When Krystin Cooney and her family went on a walk on their property in Deerfield, New Hampshire, it was simply an afternoon bout to stretch their legs. After all, Cooney, like many other Americans, has been cooped up with her family as schools are canceled and shelter-in-place measures become the norm across the country.
Then a neighbor called out to her and her family — which includes her fourth-grade daughter and two other kids — that a moose had just passed by. They had never seen one, so they got quiet and walked through the woods behind their house. That’s when they found a stone structure that they thought was a fort, built like a shed that went underground.
“I thought it was that someone built a really cool fort, and then I realized it was no one’s property because no one’s house is near it,” said Cooney’s daughter to New Hampshire Public Radio. After they explored and went home, they did some research and learned that what they thought was a very cool fort was actually a crypt — from the 1850s.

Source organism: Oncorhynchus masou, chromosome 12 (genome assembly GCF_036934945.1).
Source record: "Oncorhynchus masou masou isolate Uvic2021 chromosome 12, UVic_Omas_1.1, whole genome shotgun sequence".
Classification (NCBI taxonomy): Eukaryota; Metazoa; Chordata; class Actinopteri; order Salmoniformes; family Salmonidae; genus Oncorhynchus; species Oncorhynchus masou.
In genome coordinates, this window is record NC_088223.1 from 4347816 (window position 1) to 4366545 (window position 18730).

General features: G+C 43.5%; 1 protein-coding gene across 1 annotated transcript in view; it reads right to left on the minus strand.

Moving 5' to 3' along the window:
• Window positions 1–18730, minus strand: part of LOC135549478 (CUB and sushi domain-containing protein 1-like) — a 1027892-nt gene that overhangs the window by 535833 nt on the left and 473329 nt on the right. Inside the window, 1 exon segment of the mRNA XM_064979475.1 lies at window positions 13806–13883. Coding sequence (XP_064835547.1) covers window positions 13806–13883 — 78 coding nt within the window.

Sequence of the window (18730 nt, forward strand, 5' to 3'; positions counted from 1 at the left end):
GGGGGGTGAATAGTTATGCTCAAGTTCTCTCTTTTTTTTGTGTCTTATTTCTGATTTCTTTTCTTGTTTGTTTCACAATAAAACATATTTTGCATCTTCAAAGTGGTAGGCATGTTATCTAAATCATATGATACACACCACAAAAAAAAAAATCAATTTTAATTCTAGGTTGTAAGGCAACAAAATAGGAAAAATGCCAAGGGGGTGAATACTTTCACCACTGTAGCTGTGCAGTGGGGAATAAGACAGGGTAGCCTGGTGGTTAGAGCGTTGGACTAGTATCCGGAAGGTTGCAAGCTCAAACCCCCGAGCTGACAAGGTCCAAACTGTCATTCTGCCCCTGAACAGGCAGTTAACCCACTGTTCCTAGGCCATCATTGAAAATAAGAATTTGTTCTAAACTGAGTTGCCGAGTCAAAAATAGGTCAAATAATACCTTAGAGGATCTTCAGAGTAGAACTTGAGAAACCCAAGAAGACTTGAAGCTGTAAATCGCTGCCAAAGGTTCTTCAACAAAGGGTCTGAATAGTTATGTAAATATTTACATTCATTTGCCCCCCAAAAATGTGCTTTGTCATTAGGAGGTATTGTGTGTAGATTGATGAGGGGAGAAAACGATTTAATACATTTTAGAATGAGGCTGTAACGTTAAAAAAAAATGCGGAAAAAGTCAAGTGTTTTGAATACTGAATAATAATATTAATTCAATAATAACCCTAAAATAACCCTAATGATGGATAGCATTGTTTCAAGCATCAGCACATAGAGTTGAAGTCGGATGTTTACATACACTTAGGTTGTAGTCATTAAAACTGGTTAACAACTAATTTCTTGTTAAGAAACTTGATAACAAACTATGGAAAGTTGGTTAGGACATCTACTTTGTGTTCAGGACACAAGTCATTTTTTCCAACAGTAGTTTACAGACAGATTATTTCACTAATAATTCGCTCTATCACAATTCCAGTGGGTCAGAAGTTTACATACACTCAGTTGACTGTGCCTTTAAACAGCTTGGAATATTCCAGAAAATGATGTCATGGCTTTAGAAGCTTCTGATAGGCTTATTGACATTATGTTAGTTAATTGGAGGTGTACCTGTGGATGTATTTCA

Luckily, Cooney is a history teacher at a nearby high school, and in her thorough research learned that in New Hampshire, families built crypts for when family members died in the winter, and the ground was too frozen to dig.
She explained to her three children what the crypt was, and her fourth-grade daughter has used it as a sort of ‘show and tell’ for her fellow classmates as they have been virtually learning. Crypts are creepy, but historical artifacts are cool, and sharing them is even cooler. Moral of the story? Sometimes you’ll never know what you’ll find on a family walk — be it a moose or a 170-year-old crypt or…nothing at all.